The chemical substances released by exocrine glands include sweat, digestive enzymes, tears (through tear ducts), and even silk from spiders or silkworm larvae.

There are multiple ways of classifying exocrine glands:

Structure. Exocrine glands contain a glandular portion and a duct portion, the structures of which can be used to classify the gland.

  • The duct portion may be branched (called compound) or unbranched (called simple).
  • The glandular portion may be tubular, acinar, or may be a mix of the two (called tubuloacinar). If the glandular portion branches, then the gland is called a branched gland.

Method of secretion. Exocrine glands are named apocrine, holocrine, or merocrine glands based on how their product is secreted.

  • Apocrine glands. In apocrine glands, a portion of the plasma membrane buds off the cell, containing the secretion, such that a portion of the secreting cell's body is lost during secretion. Apocrine gland is often used to refer to the apocrine sweat glands, however it is thought that apocrine sweat glands may not be true apocrine glands as they may not use the apocrine method of secretion.
  • Holocrine glands. In holocrine glands, the entire cell disintegrates to secrete its substance (e.g., sebaceous glands).
  • Merocrine glands. In merocrine glands, cells secrete their substances by exocytosis (e.g., mucous and serous glands). Also called "eccrine."

Product secreted

  • Serous glands. Serous glands secrete a watery, often protein-rich and often enzymes. Examples include chief cells and Paneth cells.
  • Mucous glands. Mucous glands secrete a viscous product, rich in carbohydrates (eg. glycoproteins). Examples include Brunner's glands, esophageal glands, and pyloric glands.
  • Mixed glands. Mixed glands secrete both protein and mucus. Examples include the salivary glands, although parotid gland is predominantly serous, and sublingual gland is predominantly mucous.
  • Sebaceous glands. Sebaceous glands secrete a lipid product.


Types of exocrine glands

Glands typically may be referred to by two or more means, though some terms are rarely seen. The names of the anatomists who first described them are often employed.

name(s) location product structure
apocrine sweat glands skin - coiled tubular
Bartholin's glands, Tiedmann's glands, vulvovaginal glands vulva, vagina - -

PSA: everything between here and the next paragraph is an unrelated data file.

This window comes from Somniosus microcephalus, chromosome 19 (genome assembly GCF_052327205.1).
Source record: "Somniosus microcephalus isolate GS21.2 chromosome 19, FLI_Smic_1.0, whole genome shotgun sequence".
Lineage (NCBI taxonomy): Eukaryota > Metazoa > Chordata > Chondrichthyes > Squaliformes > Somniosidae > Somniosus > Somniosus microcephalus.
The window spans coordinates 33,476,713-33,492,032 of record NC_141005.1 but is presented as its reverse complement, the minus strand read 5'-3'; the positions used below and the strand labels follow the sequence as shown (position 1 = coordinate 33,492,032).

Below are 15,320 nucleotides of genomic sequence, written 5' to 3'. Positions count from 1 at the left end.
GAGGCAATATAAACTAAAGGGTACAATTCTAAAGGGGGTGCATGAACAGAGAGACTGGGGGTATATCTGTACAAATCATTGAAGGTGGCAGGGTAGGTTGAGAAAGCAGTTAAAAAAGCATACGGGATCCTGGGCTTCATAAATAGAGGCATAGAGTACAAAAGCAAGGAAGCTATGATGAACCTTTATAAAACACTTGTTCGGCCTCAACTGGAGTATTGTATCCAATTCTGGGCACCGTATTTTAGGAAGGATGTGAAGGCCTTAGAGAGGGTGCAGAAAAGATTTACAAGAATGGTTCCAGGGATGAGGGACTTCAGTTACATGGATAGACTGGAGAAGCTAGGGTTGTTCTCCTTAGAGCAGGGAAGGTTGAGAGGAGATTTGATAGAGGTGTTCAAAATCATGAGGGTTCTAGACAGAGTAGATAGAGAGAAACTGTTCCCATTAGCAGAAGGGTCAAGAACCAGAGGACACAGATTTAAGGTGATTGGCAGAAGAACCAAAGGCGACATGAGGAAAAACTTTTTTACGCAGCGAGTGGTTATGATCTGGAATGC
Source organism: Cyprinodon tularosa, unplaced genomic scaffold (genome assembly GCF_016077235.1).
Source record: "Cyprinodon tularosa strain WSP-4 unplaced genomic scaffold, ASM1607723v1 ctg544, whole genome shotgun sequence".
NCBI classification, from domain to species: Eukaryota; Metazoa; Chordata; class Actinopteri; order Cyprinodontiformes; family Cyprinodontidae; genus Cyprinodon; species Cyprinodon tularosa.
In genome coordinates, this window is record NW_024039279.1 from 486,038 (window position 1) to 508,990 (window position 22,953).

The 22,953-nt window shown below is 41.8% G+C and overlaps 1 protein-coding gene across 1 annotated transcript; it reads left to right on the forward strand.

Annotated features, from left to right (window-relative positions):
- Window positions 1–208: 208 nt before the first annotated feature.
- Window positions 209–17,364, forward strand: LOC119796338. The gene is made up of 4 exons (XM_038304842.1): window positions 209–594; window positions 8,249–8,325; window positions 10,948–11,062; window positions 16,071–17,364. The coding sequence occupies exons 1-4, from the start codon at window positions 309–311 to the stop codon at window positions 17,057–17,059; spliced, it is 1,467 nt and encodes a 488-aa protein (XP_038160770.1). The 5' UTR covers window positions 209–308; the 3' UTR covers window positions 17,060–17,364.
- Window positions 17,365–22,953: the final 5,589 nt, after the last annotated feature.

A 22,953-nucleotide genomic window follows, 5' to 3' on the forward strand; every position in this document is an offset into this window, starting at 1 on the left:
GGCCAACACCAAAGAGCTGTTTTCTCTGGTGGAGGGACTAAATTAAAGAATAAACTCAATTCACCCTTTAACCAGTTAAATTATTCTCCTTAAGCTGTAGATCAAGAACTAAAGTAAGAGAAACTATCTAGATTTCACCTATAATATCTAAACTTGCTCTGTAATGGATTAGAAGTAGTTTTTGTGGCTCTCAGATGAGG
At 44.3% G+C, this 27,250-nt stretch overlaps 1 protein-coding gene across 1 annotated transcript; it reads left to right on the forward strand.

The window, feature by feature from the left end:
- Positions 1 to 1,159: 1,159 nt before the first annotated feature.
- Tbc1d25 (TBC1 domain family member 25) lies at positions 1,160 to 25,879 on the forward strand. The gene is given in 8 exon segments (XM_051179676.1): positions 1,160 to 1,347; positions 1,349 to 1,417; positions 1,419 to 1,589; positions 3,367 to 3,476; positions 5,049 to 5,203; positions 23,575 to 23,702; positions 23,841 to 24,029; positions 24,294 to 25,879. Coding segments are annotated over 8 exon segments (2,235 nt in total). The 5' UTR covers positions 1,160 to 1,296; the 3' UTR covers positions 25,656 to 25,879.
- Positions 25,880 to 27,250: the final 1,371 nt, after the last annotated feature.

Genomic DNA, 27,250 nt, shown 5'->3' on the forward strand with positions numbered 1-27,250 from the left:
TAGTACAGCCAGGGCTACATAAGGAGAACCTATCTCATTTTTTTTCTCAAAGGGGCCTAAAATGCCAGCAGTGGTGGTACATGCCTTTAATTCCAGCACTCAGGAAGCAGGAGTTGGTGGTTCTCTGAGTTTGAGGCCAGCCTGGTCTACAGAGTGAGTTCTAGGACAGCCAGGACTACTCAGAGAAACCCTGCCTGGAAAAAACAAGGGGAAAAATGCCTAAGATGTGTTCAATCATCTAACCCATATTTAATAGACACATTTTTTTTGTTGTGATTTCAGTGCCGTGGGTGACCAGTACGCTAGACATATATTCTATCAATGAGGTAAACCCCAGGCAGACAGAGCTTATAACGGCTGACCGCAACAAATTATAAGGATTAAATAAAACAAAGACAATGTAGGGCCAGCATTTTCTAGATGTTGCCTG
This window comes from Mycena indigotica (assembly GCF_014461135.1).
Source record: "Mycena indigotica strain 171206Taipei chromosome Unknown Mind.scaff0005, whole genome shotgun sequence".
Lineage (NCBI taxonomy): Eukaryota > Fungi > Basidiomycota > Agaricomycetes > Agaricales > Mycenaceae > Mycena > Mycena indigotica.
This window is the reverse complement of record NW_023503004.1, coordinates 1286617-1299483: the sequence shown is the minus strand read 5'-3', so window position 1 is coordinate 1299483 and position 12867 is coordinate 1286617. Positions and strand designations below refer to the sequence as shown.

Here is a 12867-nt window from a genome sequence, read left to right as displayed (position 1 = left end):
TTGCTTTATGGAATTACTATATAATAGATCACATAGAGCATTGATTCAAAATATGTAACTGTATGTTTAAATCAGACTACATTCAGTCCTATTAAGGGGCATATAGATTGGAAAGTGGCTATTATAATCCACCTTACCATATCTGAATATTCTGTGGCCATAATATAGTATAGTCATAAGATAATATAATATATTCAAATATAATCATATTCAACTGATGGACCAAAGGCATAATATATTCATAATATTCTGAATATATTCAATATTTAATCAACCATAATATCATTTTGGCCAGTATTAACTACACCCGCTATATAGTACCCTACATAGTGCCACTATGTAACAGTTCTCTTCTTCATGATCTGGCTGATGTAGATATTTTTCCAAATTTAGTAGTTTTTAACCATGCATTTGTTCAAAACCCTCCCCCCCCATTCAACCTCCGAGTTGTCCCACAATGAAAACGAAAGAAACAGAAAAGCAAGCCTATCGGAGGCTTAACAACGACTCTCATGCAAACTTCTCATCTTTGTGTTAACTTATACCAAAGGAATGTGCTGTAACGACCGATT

Baughin's glands, anterior lingual glands tongue, near tip nonserious or mixed -
Brunner's glands, duodenal glands duodenum mucous compound tubular
bulbourethral glands, Cowper's glands, Mery's glands penis, base - -
Ciaccio's glands, accessory lacrimal glands eye - -
Cobelli's glands esophagus, just above the cardia, in the mucosa mucous -
Duverney's gland vagina, on either side - -
Ebner's glands tongue mucous -
eccrine sweat glands skin - coiled tubular
esophageal glands esophagus mucous racemose
exocrine pancreas pancreas serous tubulo-acinar
Fränkel's glands vocal cords, below the edge - -
gastric chief cell, Wasmann's glands stomach serous -
glomus coccygeum, coccygeal gland, Luschka's gland or ganglion coccyx, near the tip - -
goblet cells digestive tract, respiratory tract mucous simple unicellular
Henle's glands eyelids, in the conjuctiva - tubular
Huguier's glands vagina - -
Krause's glands conjunctiva, middle portion mucous -
Lieberkuhn's glands intestines, surface of mucous membrane - simple tubular
Littré's glands, Morgagni's glands spongy portion of the urethra - racemose
mammary gland breast - compound tubulo-acinar
Meibomian gland eyelids sebaceous -
Moll's glands eyelids - -
Montgomery's glands mammary areola sebaceous -
Naboth's glands cervix and os uteri mucous -
olfactory glands, Bowman's glands nose, olfactory region - -
Paneth cells small intestine serous -
parathyroid glands, Gley's glands, Sandstroem's glands thyroid, on surface - -
parotid gland mouth serous tubulo-alveolar
Peyer's patches (or glands) ileum, lymphatic glands - -
pyloric glands stomach mucous simple branched tubular
sebaceous gland skin sebum acinar - branched
Skene's glands, Guérin's glands vagina - -
sublingual gland, Rivini's gland mouth mucus (primarily) tubulo-alveolar
submandibular gland mouth mixed (M+S) tubulo-alveolar
sudoriparous glands, Boerhaave's glands skin - -
Sigmund's glands epitrochlear lymph nodes - -
Suzanne's gland mouth, beneath the alveolingual groove mucous -
Weber's glands tongue mucous tubular
Glands of Zeis eyelids, free edges sebaceous -

Additional images

References

  • This article incorporates text from the Encyclopædia Britannica Eleventh Edition, a publication now in the public domain.
  • Howat, H. T., and H. Sarles. The Exocrine Pancreas. Philadelphia: Saunders, 1979. ISBN 0721647790.
  • Silverthorn, D. Human Physiology, An Integrated Approach (3rd Edition). San Francisco, CA: Benjamin Cummings, 2004. ISBN 0131020153.